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Photo of Dease LakeIn 1837 a Hudson's Bay Company post was created by Mr. Robert Campbell on the shore of Dease Lake about 50 km North of the Stikine River and 150 km south of where the present day Alaska Highway passes. The Lake had been named in 1834 for Chief Factor Peter Warren Dease, and would become a major junction for miners traveling to the gold rush in Cassiar. Although the fort was abandoned soon after, the town lived on, and continued to grow.

Today, Dease Lake is a thriving, dynamic community, and is the last major centre before the Alaska Highway, and also the junction to Telegraph Creek and the magnificent Grand Canyon of the Stikine. Partly due to the closing of the asbestos mine in Cassiar, Dease Lake's population continues to grow.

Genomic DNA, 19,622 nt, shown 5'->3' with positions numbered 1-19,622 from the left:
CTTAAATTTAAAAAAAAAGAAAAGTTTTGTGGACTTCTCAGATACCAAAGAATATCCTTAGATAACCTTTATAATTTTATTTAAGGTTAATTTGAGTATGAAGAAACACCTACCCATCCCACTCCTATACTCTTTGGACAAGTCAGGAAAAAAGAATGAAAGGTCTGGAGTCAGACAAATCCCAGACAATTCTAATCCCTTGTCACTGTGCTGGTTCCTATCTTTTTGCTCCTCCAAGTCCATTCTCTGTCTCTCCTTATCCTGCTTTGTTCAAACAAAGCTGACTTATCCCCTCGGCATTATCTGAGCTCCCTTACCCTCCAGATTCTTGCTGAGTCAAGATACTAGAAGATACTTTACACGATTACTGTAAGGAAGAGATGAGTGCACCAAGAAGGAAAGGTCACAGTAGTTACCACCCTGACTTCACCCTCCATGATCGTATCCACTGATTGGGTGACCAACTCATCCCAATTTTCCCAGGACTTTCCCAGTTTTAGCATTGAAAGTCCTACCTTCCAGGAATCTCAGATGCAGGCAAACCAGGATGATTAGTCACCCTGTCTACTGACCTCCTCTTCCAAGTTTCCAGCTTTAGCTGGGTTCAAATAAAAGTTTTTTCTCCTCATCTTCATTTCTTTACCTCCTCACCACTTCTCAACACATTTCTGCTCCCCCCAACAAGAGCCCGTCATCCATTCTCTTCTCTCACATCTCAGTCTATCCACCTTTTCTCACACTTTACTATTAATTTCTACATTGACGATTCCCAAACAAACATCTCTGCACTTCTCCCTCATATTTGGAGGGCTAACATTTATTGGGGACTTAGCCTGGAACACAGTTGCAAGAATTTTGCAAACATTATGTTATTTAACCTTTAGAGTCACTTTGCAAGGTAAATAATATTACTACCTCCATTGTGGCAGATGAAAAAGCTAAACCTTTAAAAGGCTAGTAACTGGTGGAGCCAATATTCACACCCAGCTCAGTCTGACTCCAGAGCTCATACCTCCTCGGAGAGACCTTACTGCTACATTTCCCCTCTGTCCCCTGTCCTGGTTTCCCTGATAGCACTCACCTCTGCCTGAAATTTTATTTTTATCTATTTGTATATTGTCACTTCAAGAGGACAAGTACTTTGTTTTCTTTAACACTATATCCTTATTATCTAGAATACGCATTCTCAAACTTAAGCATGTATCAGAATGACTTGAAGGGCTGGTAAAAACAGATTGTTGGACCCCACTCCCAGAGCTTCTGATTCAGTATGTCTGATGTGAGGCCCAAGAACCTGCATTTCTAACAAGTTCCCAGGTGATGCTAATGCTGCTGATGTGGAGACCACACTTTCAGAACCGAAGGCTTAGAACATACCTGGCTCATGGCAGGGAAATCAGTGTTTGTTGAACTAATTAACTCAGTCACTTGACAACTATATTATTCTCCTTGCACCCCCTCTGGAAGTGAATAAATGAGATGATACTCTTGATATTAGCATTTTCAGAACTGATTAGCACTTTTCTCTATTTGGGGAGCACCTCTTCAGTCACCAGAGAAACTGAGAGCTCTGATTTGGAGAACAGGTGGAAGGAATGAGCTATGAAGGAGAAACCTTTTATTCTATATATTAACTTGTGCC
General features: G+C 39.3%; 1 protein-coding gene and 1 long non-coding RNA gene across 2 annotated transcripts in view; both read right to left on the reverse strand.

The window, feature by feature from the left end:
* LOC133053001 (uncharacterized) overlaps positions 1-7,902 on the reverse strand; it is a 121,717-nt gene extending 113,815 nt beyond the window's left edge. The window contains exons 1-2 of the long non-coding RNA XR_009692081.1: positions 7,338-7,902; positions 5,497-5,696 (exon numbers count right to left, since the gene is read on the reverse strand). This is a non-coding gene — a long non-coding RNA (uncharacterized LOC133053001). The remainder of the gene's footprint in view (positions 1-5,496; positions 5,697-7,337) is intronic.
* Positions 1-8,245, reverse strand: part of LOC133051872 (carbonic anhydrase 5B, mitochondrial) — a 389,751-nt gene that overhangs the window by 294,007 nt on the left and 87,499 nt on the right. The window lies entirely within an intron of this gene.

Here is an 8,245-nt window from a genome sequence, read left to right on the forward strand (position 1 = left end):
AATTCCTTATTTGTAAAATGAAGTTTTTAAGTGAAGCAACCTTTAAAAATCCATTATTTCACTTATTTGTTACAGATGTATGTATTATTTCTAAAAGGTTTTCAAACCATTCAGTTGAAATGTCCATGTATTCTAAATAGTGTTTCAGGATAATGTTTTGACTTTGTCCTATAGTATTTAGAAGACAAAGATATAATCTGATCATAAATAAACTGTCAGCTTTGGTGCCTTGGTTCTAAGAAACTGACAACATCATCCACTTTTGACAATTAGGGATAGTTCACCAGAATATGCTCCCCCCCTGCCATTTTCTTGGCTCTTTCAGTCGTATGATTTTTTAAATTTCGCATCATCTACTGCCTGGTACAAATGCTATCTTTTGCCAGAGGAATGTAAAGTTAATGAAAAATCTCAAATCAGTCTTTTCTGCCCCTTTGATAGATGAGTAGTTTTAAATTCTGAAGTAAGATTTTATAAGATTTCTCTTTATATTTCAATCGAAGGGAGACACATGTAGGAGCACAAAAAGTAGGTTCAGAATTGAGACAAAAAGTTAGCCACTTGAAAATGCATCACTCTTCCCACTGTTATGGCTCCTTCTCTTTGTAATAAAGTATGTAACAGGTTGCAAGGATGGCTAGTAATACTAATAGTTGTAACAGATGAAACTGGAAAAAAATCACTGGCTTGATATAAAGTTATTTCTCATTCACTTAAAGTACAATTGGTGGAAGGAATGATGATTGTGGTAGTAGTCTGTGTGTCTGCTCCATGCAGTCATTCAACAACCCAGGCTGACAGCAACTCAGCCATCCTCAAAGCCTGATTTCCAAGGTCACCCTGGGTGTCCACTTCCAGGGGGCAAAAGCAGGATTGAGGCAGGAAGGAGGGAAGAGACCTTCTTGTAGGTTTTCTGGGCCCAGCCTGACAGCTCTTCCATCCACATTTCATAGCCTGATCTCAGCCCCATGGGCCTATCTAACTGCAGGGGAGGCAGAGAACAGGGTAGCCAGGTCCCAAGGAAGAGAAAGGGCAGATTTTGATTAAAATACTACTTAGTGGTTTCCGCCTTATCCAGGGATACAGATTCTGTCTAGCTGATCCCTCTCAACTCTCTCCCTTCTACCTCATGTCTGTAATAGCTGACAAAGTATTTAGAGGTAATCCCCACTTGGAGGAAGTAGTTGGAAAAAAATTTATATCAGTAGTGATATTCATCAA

Dease Lake boasts a growing population, a thriving tourist industry, and an exciting community atmosphere. The town has a school, various stores, hotels, restaurants, a community college campus, and local pub. It is an exciting destination for travelers who want to experience one of the last great wilderness in the world today, or for families seeking a peaceful community to settle down in.

We hope you enjoy the Dease Lake Community Web site. On this site you will find information about Dease Lake, the Tahltan Nation, local businesses, the Stikine region, the Internet Society, and local history. We also have extensive information about activities for the whole family to do in Dease lake and the surrounding area. If you have any questions regarding this web site,please e-mail us at admin@stikine.net.

Other Communities around
Dease Lake

Dease Lake is the perfect staging ground for someone who wants to explore the Stikine region. 50 km north of the Stikine River, Dease Lake is the junction for those wishingto go west to 630-779-5923, or continue towards the Yukon. Day trips into Telegraph Creek, Iskut, Jade City, Good Hope Lake, and numerous lakes, trails, and provincial parks are all possible from Dease Lake.

Good Hope Lake

Good Hope Lake,
North Of Dease Lake

CAP National Website